Removal of a tourniquet after it has been applied needs to be done carefully. Release of a tourniquet can result in rebleeding or the reperfusion syndrome. King et al listed guidelines for the removal of a tourniquet.


General guidelines for removal of a tourniquet:

(1) A narrow or improvised tourniquet should be replaced with a better tourniquet as soon as possible.

(2) A tourniquet should only be removed by someone with the appropriate medical training.

(3) A tourniquet should not be removed from a patient in shock unless the means to resuscitate the patient are immediately available.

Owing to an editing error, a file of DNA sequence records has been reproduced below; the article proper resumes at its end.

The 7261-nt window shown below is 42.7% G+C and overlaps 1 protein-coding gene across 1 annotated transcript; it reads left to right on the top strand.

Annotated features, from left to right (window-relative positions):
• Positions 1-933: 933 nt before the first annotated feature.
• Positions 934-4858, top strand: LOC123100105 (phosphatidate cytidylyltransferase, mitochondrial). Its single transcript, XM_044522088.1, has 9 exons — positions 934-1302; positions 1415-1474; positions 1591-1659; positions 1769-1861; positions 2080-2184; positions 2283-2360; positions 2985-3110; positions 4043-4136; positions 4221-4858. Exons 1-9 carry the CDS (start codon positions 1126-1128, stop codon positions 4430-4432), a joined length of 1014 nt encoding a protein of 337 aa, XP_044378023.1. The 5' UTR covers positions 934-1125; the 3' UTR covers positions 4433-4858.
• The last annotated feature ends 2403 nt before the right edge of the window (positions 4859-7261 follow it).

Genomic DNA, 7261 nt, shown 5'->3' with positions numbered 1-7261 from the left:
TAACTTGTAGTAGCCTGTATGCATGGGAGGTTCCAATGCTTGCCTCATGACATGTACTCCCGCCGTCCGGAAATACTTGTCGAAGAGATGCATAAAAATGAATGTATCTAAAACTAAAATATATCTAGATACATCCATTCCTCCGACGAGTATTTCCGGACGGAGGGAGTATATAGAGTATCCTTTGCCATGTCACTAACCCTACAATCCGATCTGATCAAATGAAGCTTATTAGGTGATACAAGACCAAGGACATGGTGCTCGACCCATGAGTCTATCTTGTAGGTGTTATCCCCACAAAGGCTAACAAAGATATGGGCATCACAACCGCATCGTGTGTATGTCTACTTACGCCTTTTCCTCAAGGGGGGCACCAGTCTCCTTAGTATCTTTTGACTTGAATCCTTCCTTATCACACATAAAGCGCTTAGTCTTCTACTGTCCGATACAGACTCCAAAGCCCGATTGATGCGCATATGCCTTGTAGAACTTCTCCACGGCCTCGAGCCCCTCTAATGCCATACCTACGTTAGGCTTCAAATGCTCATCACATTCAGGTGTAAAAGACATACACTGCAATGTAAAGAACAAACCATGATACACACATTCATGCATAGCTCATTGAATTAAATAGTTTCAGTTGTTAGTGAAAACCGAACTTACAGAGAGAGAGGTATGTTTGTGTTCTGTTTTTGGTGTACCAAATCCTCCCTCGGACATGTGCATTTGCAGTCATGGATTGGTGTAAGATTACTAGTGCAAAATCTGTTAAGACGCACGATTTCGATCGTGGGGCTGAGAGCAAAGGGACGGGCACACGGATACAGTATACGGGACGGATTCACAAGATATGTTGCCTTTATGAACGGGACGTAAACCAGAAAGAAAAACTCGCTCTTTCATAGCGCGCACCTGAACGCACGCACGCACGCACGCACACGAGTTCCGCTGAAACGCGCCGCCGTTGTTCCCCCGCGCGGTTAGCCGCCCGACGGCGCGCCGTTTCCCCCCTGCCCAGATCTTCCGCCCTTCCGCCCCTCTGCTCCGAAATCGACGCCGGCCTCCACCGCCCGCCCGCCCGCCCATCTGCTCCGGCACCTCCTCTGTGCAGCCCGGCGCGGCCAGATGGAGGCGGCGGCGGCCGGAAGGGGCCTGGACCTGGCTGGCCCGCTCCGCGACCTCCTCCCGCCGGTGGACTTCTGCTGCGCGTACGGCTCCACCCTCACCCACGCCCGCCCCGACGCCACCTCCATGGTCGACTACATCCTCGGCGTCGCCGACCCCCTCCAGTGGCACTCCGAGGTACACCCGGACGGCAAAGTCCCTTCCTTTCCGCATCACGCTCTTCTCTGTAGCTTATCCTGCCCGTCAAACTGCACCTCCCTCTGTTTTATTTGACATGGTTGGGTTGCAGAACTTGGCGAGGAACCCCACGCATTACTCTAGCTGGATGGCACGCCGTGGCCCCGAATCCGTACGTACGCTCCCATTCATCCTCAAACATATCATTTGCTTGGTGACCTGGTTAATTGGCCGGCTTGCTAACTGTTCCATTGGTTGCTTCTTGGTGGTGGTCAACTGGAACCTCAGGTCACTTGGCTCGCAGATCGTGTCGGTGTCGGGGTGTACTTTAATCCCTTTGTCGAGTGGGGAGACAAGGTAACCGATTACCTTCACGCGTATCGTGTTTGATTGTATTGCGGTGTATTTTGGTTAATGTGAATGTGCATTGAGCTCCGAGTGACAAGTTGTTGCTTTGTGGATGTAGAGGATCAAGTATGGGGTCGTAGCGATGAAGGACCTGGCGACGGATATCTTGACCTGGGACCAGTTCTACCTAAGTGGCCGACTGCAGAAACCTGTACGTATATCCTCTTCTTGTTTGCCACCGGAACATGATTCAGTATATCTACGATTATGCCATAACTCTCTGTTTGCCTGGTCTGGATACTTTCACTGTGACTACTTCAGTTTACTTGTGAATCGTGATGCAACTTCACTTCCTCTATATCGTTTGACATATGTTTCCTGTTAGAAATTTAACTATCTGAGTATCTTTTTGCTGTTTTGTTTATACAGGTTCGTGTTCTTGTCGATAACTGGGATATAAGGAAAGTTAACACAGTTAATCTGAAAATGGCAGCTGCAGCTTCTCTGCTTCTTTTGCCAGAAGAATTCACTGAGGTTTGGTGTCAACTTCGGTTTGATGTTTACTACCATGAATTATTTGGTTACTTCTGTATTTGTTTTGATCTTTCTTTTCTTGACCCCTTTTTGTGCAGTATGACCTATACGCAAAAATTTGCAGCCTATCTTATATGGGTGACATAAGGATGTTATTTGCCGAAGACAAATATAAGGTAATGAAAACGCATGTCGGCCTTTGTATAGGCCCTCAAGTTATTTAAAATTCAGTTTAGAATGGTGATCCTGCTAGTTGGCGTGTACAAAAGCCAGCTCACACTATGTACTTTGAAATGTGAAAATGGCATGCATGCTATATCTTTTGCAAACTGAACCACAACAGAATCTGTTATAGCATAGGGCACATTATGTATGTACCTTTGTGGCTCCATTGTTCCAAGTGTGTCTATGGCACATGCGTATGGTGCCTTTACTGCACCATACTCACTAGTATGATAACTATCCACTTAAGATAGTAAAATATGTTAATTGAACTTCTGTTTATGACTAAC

(4) A tourniquet should not be removed if the site cannot be observed for rebleeding.

Time Since Application of the Tourniquet


1-2 hours

Loosen the tourniquet once to determine if rebleeding occurs and if there is continued need for the tourniquet (exception: amputated limb)

2 hours

Usual time limit for an operative tourniquet.

2 - 6 hours

The tourniquet should only be removed if a trained physician decides that the benefit outweighs the risk.

>= 6 hours

Do not remove the tourniquet. Amputation of the limb will probably be necessary.


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